The bank's economists also downgraded its global growth forecast by 0.1 percentage point to 3.1 percent in 2016.
U.K. gross domestic product (GDP) would take a 2.75 percentage-point hit in the next 18 months from the cumulative effects of "increased uncertainty and deteriorating terms of trade," Goldman Sachs' Jan Hatzius, Jari Stehn and Karen Reichgott wrote.
Goldman's forecast for GDP growth in the U.K. this year was 1.5 percent, a 0.5 percentage-point drop from its previous forecast, while the bank's prediction for U.K. growth next year is 0.2 percent, a 1.8 percent decline from its previous forecast.
The economists listed three "economic transmission mechanisms" from the shock Brexit vote.
"First, the UK terms of trade are likely to deteriorate, especially if it becomes harder to export high-value added services (including financial services) to the European Union," the note said.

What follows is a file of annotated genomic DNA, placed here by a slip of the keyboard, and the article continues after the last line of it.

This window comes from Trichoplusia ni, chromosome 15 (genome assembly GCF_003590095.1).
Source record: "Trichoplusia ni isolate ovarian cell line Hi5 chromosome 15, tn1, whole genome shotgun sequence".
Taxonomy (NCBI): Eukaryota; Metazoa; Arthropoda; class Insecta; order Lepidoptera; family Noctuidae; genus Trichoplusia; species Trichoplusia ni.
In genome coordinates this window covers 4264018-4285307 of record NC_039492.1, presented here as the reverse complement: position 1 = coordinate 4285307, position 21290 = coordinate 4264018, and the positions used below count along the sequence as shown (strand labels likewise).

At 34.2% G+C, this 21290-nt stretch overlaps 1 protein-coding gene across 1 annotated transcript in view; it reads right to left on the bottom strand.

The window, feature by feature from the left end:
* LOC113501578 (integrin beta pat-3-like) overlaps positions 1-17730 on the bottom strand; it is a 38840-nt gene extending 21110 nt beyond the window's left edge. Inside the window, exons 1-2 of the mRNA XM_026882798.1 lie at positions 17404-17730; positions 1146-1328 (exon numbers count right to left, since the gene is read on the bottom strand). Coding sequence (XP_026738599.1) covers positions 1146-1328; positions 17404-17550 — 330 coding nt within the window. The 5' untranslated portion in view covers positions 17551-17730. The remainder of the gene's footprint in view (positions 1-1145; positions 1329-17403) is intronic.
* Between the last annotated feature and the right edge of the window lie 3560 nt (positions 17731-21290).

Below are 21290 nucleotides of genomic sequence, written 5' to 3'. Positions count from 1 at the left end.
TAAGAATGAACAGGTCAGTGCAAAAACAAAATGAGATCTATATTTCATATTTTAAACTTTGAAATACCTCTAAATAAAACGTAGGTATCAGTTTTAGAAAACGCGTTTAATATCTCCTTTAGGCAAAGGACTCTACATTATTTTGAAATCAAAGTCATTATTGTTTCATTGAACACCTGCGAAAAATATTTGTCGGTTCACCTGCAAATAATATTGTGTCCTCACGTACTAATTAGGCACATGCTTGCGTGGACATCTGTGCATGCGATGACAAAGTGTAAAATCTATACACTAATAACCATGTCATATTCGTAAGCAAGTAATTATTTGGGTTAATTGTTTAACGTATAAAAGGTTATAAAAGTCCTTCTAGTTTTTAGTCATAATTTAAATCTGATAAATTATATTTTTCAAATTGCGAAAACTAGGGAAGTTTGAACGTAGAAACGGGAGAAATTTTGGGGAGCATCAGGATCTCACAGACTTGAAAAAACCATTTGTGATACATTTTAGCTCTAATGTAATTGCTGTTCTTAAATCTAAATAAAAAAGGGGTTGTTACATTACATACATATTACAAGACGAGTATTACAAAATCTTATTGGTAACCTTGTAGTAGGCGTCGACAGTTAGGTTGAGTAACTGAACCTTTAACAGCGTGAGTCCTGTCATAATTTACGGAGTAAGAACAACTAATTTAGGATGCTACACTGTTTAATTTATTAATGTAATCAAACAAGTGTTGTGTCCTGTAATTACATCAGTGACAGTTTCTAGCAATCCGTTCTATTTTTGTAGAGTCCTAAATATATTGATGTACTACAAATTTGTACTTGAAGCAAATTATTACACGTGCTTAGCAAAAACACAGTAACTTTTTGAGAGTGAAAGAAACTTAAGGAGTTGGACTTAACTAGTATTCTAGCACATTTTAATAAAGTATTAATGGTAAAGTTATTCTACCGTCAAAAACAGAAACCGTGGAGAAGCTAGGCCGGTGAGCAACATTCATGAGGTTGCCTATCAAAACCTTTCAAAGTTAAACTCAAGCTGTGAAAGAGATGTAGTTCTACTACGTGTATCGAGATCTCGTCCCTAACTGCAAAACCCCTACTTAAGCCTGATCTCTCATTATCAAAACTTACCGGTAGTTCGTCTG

"Second, the uncertainty about the long term is likely to weigh on UK growth in the short term as firms hold off on investment...Third, outside the UK the main transmission channels are weaker UK demand for imports and—much more importantly—a tightening of financial conditions via a stronger exchange rate and lower risk asset prices."
The euro zone's GDP would fall by 0.5 percentage point to 1.25 percent over the next two years, the economists said. They also cut their second-half 2016 forecast for U.S. growth to 2 percent from 2.25 percent.
"Further downward adjustments could become necessary if global financial markets deteriorate beyond the initial reaction, or if we see greater than expected political and economic contagion into other European countries," they wrote.
The Bank of England was likely to cut interest rates by 25 basis points to 0.25 percent and introduce renewed credit easing, while the Bank of Japan may cut at its July policy meeting, they added. A basis point is 1/100th of a percentage point.